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Self-healing is a phrase applied to the process of recovery (generally from psychological disturbances, trauma, etc.), motivated by and directed by the patient, guided often only by instinct. Such a process encounters mixed fortunes due to its amateur nature, although self-motivation is a major asset. The value of self-healing lies in its ability to be tailored to the unique experience and requirements of the individual. The process can be helped and accelerated with introspection techniques such as Meditation.
Self-healing is the ultimate phase of Gestalt Therapy.
Self healing may refer to automatic, homeostatic processes of the body that are controlled by physiological mechanisms inherent in the organism. These have been acknowledged for many hundreds of years, as in the observation of
In a figurative sense, self-healing properties can be ascribed to systems or processes, which by nature or design tend to correct any disturbances brought into them. Such as the regeneration of the skin after a cut or scrape, or of an entire limb. Or (in a more abstract sense) the setting of one's own broken bone, because once set, the bone will grow back into itself and heal. In each case, the injured party (the living body) repairs the damaged part by itself.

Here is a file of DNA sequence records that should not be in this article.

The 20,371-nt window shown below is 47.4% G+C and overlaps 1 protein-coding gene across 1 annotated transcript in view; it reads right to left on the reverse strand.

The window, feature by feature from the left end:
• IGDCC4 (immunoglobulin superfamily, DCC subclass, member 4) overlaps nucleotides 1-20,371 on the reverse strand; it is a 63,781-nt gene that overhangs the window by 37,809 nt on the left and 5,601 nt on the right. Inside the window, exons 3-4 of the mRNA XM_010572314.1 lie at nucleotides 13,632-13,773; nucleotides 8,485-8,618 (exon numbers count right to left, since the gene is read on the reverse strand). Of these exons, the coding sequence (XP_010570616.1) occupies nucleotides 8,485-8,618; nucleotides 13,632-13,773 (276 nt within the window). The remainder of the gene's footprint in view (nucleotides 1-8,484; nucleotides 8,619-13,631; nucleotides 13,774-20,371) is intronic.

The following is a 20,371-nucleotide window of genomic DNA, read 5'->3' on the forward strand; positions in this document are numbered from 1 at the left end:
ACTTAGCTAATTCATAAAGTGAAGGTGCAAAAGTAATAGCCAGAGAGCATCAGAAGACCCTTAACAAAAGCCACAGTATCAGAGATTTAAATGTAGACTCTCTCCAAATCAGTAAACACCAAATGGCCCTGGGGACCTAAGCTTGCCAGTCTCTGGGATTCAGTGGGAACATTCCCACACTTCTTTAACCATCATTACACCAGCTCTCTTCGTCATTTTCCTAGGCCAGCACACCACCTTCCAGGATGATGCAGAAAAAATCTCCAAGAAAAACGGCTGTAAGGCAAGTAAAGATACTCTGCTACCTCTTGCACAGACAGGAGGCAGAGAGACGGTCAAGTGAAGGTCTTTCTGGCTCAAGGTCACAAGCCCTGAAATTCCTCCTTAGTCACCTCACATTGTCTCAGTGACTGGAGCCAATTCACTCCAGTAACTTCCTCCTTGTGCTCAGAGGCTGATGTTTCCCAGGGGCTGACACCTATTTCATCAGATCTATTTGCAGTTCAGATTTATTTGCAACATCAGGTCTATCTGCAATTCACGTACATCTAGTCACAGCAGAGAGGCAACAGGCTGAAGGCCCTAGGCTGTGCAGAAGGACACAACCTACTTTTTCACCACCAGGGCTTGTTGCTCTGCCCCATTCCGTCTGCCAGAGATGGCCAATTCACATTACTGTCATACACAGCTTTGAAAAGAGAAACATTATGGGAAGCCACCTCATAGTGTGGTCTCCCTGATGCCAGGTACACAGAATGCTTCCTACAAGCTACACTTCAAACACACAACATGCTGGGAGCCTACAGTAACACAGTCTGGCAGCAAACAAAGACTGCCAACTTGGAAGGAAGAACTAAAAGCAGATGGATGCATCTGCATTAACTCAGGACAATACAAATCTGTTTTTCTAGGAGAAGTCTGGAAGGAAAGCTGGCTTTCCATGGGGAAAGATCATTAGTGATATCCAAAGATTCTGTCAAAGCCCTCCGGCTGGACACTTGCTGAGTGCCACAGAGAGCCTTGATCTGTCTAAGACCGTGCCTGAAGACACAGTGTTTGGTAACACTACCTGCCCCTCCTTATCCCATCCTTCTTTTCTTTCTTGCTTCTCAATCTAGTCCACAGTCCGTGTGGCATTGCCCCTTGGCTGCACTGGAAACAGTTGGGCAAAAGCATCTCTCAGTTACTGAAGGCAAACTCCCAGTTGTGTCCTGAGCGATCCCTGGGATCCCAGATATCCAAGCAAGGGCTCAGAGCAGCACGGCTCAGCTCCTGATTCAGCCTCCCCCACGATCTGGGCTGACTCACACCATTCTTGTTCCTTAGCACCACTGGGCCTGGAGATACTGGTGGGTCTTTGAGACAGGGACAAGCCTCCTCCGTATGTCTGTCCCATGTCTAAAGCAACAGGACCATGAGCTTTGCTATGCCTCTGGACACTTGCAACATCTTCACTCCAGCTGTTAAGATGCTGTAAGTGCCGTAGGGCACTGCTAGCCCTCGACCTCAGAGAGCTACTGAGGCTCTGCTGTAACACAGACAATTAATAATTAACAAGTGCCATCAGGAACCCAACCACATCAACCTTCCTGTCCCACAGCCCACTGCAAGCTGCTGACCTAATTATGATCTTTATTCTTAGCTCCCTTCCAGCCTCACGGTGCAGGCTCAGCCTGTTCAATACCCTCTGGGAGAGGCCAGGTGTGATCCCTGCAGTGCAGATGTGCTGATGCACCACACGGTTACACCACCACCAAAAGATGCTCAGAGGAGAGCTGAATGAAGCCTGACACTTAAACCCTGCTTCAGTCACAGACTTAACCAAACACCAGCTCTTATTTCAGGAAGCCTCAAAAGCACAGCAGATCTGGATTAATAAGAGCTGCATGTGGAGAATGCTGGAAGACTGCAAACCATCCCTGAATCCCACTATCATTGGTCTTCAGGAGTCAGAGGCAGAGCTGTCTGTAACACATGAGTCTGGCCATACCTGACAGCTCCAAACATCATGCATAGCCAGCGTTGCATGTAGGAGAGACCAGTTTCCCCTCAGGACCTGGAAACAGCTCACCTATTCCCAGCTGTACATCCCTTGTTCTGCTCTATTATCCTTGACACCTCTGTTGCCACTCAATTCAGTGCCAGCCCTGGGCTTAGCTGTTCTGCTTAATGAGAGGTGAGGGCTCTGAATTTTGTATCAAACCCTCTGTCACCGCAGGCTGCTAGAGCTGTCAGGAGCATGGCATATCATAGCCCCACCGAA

Beyond the innate restorative capacities of the physical body, there are many factors of psychological nature that can influence self-healing. Hippocrates Hippocrates, considered by many to be the father of medical treatment, observed: "The physician must be ready, not only to do his duty himself, but also to secure the co-operation of the patient, of the attendants and of externals." — Hippocrates [Aphorisms, in Hippocrates, trans. W. H. S. Jones (1931), Vol. 4, 99].
Self-healing may also be achieved through deliberately applied psychological mechanisms. These approaches may improve the psychological and physical conditions of a person. Research confirms that this can be achieved through numerous mechanisms, including relaxation, breathing exercises, fitness exercises, imagery, meditation Meditation [Review of meditation research: [Murphy, Michael; Donovan, Steven; Taylor, Eugene. The Physical and Psychological Effects of Meditation: A Review of Contemporary Research With a Comprehensive Bibliography, 1931-1996, Sausalito, CA: Institute of Noetic Sciences 1997/]; [Searchable meditation bibliography: http://biblio.noetic.org/], yoga Yoga [Research: http://www.healthandyoga.com/html/research_papers/yt.asp], qigong qigong, t'ai chi, biofeedback biofeedback [research: http://www.cliving.org/biblobiof.htm], and various forms of psychotherapy, among other approaches.
Varieties of mechanisms for self-healing have been proposed, including:
- Decreases in stress hormones that may impair physiological functions when there is chronic stress
- Decreases in muscle tension, which can worsen or produce pains in muscles, tendons and joints when there is chronic muscle tension due to stress
- Improved sleep that can be achieved through relaxation, which improves physiological functions
- Improvements in emotional tensions, depression, anger and other emotions that can otherwise impair social relationships and functioning in the workplace, leading to vicious circles of increased psychological symptoms.